The Pros and Cons of Allowing Tenants to Use Venmo For Rent

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Modern landlords have to keep an open mind, because tenants have ever-changing needs. Renters in the past would make monthly payments via check or cash, but the availability of online processing systems is forcing property owners to stay up to date on these alternative options.

Digital wallet and mobile payment service Venmo allows users to quickly transfer money to each other and is becoming a common form of payment. The system links directly to a bank account, credit card, or debit card and doesn’t charge any bank transfer fees, but landlords should know that there are positives and negatives associated with allowing it 

This guide will take you through the process of accepting Venmo for rent and look at the pros and cons of the system.

Other Forms of Rent Payment to Consider

First and foremost, it’s important to understand that there are a lot of recently emerged and emerging options for faster, easier payment processes. Landlords who are considering allowing tenants to use Venmo for rent might want to look into some of the other payment forms as well. Aside from cash and check, you have:

Bank Transfer

Perhaps the easiest and safest way to accept rent payments is through a bank transfer. There are multiple ways to set up a bank transfer, as you could have tenants make a direct deposit into your account every month through an EFT or use an online rent-collecting platform.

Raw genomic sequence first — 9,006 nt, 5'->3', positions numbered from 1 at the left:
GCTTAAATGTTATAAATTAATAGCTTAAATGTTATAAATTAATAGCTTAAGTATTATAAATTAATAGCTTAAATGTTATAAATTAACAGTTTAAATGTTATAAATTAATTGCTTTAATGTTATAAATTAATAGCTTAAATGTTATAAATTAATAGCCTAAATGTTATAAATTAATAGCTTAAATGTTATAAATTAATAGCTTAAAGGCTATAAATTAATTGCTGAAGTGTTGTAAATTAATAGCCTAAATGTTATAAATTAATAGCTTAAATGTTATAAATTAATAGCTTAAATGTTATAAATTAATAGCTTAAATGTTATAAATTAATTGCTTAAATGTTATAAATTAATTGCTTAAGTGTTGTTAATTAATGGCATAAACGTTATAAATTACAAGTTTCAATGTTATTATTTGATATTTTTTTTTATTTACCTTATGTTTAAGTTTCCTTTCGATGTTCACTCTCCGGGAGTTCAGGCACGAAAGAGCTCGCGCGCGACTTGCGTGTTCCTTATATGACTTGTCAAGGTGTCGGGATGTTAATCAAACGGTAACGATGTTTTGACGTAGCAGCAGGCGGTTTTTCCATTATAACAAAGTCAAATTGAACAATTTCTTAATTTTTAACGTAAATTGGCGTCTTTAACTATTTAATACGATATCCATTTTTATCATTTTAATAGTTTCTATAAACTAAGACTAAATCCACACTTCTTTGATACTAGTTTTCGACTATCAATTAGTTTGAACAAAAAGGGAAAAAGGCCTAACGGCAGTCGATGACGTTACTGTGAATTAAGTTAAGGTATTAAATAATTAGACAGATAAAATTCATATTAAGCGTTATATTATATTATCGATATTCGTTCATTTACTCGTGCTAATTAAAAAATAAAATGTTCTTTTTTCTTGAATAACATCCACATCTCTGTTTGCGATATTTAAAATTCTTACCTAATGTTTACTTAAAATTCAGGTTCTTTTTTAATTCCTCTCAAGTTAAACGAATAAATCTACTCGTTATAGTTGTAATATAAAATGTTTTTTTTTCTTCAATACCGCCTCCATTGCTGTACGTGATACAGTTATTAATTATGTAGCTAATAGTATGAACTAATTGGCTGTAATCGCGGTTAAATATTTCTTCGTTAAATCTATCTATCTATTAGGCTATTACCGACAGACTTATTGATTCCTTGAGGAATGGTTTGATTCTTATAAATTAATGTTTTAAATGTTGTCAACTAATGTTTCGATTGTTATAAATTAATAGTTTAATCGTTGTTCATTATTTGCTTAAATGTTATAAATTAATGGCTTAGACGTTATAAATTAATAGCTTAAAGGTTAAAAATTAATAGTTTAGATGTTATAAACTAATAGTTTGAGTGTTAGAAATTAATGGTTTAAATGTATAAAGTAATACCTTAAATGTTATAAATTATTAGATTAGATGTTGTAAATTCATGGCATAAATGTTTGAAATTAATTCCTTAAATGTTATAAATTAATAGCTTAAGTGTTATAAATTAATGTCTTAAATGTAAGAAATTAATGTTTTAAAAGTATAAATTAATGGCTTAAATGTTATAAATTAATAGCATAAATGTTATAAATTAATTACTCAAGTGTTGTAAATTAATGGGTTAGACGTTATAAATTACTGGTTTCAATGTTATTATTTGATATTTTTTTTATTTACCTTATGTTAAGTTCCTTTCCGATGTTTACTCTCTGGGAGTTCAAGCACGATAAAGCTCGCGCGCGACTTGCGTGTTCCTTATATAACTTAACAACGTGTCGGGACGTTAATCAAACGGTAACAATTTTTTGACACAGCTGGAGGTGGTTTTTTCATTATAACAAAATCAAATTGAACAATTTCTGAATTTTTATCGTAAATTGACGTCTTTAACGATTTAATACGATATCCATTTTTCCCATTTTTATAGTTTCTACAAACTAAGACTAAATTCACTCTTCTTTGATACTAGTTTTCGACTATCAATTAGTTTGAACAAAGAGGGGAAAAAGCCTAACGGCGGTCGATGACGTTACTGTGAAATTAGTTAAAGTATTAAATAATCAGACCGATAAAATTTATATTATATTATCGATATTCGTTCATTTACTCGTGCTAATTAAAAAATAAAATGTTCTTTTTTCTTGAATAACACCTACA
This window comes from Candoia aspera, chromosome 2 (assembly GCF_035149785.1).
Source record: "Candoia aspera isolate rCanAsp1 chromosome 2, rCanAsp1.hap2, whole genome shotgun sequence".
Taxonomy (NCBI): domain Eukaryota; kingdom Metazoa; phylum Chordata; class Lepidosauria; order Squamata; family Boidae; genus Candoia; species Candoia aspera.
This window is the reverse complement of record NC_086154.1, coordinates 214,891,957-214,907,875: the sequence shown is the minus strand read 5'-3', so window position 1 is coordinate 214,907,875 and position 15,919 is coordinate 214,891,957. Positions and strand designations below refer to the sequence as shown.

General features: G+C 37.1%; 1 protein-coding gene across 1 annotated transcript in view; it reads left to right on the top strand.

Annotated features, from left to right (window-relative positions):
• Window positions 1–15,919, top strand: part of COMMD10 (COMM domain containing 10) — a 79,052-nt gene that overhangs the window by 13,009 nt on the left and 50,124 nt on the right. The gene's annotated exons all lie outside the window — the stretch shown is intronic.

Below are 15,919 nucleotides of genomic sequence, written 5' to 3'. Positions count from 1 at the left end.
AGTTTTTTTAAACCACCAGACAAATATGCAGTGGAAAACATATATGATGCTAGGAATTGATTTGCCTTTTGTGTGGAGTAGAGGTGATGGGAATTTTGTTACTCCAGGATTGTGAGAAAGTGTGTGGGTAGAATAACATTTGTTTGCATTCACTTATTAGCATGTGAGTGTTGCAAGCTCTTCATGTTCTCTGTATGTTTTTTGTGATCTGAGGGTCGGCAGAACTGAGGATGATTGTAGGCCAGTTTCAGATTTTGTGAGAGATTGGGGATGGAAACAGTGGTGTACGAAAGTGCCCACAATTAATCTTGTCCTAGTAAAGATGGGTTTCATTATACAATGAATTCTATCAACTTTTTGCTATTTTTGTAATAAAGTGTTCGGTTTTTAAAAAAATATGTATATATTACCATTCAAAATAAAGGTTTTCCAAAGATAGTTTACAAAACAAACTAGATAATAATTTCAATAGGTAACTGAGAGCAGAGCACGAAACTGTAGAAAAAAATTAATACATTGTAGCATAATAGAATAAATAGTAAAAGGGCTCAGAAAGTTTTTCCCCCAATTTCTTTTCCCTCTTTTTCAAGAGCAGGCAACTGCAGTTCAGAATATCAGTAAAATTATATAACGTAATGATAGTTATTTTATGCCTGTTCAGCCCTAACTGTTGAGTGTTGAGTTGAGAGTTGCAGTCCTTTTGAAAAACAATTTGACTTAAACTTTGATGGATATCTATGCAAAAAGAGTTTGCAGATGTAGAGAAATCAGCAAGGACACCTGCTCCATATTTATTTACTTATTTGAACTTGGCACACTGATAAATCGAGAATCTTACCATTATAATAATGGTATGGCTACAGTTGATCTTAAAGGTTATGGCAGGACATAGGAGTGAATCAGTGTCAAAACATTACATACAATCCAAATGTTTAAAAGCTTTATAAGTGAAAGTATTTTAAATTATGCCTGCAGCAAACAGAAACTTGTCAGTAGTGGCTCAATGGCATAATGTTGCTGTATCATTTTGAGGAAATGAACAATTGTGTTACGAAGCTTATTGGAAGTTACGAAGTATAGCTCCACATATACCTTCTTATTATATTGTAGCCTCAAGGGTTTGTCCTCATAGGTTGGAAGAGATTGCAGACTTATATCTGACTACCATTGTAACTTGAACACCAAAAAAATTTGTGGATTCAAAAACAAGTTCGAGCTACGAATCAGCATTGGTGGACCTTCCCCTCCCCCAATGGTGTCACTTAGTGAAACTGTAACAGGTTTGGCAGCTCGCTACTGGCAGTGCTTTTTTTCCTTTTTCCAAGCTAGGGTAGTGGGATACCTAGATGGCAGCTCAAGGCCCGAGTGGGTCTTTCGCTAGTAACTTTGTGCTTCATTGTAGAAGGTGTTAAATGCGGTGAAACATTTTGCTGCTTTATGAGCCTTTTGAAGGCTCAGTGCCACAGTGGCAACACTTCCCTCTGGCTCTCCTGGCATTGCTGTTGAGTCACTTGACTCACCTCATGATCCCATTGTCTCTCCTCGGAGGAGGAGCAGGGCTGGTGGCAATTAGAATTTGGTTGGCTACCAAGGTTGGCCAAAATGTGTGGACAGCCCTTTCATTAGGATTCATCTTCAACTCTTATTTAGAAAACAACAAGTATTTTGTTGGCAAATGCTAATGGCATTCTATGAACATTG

Another online option for accepting rent is PayPal, which owns Venmo. The main difference is that Venmo is meant as a peer-to-peer money transfer system, while its parent focuses on business transactions. PayPal has higher transaction limits, too, making it a better option for landlords with multiple properties.

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Another major online payment network is Zelle, which is similar to Venmo in many ways. One difference is that Zelle will transfer money directly to your bank account, while Venmo will hold it in your Venmo account until you manually move it to your bank. Zelle thus gets the funds in your hands a bit faster.

Landlords have the right to decide which forms of payment they wish to accept, but it’s generally recommended that they offer at least two options. Doing so would eliminate any concerns that you’re discriminating against renters without online access.

3 Benefits of Accepting Venmo For Rent

Any landlord considering accepting Venmo as a rental payment form might be enticed by the benefits of doing so. It isn’t worth using this method unless you’re comfortable with it, understand how it works, and believe it will be a better way, however. Here are a few reasons to use this option:

1. Receive Funds Quickly

A rent payment via Venmo typically arrives in your Venmo account within 30 minutes. The transaction speed can eliminate stress for landlords, particularly those used to waiting for a check to arrive in the mail or who have tried to collect in-person payments in the past. 

2. Little Effort Required

A Venmo transaction takes place entirely on a mobile app. The tenant doesn’t have to hassle with sending an EFT, writing checks, or grabbing cash from the bank, because they can handle everything online. On the other end, landlords don’t have to deposit checks or worry about continually checking a bank account for a deposit to arrive, but instead get a notification when someone makes a payment.

3. Ability to Request Payments